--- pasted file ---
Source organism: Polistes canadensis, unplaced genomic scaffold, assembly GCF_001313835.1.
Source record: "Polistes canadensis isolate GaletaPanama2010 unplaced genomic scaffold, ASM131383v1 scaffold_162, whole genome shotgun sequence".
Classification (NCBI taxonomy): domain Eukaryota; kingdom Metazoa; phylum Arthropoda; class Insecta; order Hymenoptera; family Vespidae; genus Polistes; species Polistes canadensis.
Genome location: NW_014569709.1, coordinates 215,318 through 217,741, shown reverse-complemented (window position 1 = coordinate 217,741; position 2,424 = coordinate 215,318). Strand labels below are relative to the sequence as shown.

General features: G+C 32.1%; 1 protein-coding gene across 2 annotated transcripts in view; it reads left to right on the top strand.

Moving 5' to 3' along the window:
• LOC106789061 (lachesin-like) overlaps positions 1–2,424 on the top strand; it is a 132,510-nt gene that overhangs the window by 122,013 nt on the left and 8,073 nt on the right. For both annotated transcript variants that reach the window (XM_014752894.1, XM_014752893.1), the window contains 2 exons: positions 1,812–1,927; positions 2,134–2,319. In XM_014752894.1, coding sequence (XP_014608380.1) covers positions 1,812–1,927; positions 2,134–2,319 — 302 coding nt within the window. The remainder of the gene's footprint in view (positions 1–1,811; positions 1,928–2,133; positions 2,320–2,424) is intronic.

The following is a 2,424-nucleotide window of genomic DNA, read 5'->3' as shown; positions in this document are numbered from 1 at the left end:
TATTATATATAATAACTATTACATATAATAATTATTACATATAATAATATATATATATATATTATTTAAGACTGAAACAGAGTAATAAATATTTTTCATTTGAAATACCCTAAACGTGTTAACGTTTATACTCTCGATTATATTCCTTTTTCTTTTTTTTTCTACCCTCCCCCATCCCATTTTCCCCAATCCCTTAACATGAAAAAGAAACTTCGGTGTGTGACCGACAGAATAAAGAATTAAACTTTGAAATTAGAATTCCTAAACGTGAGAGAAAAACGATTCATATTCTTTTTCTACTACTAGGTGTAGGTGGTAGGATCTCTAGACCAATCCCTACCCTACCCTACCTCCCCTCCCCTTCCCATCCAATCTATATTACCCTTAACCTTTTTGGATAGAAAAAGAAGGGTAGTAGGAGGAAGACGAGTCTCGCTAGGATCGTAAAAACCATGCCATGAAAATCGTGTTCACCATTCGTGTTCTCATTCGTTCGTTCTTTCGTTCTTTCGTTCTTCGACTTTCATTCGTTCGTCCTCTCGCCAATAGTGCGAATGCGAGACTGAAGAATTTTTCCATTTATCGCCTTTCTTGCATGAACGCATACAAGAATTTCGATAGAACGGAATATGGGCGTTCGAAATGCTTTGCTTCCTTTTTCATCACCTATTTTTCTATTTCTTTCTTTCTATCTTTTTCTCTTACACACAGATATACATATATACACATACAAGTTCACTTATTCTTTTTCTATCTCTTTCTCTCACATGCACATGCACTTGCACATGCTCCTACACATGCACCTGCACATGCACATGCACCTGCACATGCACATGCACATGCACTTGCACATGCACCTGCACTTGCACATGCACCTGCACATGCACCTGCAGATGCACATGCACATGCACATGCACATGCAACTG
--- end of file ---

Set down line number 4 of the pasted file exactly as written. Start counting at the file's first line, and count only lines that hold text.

Genome location: NW_014569709.1, coordinates 215,318 through 217,741, shown reverse-complemented (window position 1 = coordinate 217,741; position 2,424 = coordinate 215,318). Strand labels below are relative to the sequence as shown.